In the UK, getting beer is simple. You enter a pub, and go up to the bar, and ask someone to give you a beer. You give them some money, and they give you some change. In larger groups, you either use the rounds system (I bought you one, you'll get me one eventually) or the kitty (everyone chucks in a tenner or so, and drinks flow freely) to make things a little easier.
I'm in Paris for YAPC::Europe.
Here, and seemingly everywhere else on the bloody planet, you do not go to the bar. You sit around, possibly dehydratingly thirsty from a long wander around, say, the Pompidou (thanks, Celia) Center and Notre Dame, and wait for a waiter to come and ask your table if they want some beer.
You wait a little longer.
You begin to pass out from a lack of liquid.
Finally the waiter asks three tables full of Perl mongers how many drinks they require, and does the complex arithmetic of adding up how many Carlings, how many Kronenburgs, and handling the exceptions of the people who want Coke or something called 'limonade' which fails to sparkle.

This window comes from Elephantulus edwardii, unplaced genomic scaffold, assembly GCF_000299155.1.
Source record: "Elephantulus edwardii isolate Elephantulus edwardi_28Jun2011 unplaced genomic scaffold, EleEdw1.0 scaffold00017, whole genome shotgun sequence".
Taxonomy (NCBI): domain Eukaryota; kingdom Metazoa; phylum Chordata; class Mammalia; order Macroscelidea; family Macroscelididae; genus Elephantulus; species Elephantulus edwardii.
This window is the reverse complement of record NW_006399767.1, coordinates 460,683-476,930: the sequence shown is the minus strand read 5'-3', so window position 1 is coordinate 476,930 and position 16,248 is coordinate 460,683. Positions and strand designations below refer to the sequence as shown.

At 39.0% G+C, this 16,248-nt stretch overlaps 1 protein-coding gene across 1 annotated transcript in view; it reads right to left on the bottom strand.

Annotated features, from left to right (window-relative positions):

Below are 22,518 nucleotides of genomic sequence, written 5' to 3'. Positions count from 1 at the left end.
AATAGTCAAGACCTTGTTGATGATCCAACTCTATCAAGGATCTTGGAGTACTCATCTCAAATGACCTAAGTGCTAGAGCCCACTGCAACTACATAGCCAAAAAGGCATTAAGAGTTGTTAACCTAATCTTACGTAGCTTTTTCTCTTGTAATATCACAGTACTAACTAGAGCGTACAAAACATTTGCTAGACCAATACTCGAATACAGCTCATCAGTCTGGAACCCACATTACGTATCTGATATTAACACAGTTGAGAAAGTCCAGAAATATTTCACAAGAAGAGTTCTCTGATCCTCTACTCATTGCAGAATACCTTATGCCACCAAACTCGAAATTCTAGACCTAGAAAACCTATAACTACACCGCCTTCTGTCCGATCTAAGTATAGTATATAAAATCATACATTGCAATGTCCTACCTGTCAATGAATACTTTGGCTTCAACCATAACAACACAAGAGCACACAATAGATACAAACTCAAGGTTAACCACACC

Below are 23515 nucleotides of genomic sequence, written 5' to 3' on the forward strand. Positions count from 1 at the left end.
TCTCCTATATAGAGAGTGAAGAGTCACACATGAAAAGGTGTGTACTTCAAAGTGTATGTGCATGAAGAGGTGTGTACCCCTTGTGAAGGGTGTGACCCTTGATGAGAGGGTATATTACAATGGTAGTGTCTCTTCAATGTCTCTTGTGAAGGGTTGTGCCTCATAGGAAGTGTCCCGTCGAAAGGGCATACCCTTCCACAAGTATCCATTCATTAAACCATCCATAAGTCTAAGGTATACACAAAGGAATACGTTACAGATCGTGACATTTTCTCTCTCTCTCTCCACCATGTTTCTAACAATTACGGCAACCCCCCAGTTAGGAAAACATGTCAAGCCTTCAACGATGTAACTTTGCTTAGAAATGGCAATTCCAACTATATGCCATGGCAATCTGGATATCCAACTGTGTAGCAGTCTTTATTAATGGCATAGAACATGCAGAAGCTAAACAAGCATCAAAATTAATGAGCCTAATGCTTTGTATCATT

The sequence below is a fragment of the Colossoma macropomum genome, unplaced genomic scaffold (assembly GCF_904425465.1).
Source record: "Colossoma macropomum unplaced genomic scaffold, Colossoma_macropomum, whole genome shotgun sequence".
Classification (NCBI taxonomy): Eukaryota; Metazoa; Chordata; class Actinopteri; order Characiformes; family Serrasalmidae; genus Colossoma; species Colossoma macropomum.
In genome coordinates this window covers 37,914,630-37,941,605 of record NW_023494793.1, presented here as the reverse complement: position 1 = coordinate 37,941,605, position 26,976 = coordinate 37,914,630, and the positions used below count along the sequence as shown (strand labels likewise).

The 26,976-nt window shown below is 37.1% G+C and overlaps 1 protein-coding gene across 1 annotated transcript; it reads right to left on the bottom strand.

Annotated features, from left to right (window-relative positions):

Some time after this, you have to figure out an even more mindbendingly scary bistromathics problem where over 100 euros have been spent on a selection of drinks.
Perhaps you'd rather put money down to build up a kitty to pay? Oh, if you try that then you'll find that people forget your order. Or they'll bring a drink that's sealed within a cork and a lid and not open either until specifically asked to do so. (Of course, a British barman would have offered to do so, and even if they hadn't, you'd have to be pretty stupid not to insist on them doing so.) Maybe you'll just get fed up and go back to the hotel.
Other than that, Paris is very nice, thank you.